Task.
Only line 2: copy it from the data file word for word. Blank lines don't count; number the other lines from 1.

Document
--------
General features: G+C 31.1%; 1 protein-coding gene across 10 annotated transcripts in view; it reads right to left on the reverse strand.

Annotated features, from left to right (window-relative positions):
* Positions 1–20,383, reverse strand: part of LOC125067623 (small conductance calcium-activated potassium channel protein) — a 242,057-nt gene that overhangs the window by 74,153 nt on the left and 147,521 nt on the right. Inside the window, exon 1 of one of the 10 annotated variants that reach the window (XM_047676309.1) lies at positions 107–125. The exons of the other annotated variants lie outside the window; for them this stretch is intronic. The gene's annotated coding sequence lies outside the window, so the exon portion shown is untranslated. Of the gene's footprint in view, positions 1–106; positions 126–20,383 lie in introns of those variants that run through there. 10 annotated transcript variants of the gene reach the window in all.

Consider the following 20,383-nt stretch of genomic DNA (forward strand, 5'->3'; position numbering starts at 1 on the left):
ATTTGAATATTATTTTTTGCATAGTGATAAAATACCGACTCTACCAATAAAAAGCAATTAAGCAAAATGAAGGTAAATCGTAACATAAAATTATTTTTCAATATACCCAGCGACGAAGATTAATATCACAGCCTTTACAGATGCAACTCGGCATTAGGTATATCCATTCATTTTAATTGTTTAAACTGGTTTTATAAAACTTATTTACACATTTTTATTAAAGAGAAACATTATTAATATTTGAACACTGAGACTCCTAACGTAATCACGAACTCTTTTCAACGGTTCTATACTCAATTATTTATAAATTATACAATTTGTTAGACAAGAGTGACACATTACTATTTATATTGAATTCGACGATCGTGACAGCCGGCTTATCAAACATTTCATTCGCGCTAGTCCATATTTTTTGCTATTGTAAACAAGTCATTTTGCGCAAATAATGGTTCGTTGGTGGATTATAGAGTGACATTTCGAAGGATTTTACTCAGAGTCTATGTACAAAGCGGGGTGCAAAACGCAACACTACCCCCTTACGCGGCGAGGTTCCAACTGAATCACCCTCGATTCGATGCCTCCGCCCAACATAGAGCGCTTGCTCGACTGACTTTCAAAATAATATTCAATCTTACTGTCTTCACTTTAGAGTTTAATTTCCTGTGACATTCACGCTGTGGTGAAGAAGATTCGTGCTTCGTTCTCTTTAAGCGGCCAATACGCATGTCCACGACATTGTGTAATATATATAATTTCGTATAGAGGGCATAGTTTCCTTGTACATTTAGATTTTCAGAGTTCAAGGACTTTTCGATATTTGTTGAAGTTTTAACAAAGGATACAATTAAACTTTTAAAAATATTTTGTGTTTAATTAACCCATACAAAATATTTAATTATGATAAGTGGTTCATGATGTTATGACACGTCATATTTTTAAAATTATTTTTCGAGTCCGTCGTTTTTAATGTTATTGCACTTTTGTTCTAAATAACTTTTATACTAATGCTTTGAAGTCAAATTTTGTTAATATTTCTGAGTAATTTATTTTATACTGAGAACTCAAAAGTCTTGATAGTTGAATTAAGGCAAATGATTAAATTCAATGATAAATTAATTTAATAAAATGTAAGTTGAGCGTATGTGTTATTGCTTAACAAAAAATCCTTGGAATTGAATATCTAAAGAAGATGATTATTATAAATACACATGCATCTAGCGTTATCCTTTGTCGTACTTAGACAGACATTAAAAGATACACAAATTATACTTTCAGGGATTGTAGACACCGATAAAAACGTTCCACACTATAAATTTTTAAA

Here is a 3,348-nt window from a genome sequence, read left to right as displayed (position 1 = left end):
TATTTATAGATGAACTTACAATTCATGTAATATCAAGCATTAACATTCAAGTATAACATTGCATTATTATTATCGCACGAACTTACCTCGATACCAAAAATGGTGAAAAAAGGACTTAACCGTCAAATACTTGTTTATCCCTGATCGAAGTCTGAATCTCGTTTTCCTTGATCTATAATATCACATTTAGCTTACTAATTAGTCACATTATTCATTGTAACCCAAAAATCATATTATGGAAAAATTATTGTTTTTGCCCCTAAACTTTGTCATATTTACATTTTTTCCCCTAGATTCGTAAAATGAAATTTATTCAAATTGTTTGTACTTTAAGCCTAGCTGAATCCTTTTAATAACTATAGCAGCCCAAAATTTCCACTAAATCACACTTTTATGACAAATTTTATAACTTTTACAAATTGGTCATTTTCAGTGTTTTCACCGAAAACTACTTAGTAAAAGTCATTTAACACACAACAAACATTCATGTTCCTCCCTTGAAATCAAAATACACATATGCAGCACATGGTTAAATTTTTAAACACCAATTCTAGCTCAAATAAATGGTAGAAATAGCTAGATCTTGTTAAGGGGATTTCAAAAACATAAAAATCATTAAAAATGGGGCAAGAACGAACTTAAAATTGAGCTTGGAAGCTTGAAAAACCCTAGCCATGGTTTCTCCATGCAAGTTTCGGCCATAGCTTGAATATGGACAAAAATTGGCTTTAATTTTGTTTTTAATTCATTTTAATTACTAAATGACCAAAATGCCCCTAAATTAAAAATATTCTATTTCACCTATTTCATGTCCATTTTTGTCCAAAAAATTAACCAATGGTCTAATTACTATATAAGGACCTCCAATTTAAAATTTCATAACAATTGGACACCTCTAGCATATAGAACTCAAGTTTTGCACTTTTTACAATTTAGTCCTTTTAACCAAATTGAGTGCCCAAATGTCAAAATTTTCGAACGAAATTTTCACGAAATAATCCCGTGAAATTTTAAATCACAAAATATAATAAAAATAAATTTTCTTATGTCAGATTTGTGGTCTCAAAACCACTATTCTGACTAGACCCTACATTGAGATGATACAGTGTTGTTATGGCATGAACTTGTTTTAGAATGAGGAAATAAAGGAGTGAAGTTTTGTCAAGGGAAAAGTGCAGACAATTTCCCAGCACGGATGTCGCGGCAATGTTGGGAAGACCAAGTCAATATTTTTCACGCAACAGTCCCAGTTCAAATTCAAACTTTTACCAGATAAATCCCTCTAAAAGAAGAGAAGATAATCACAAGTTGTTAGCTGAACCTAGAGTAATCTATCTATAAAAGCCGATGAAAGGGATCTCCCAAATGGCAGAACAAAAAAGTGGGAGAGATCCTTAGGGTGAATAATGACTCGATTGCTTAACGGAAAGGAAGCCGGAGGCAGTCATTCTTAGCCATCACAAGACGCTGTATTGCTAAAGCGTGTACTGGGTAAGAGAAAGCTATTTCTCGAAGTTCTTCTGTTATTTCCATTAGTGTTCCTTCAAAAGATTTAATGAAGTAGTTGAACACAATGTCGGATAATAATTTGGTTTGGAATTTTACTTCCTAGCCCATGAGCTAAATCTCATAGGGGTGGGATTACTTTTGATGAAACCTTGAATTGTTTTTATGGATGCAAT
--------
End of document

Annotated features, from left to right (window-relative positions):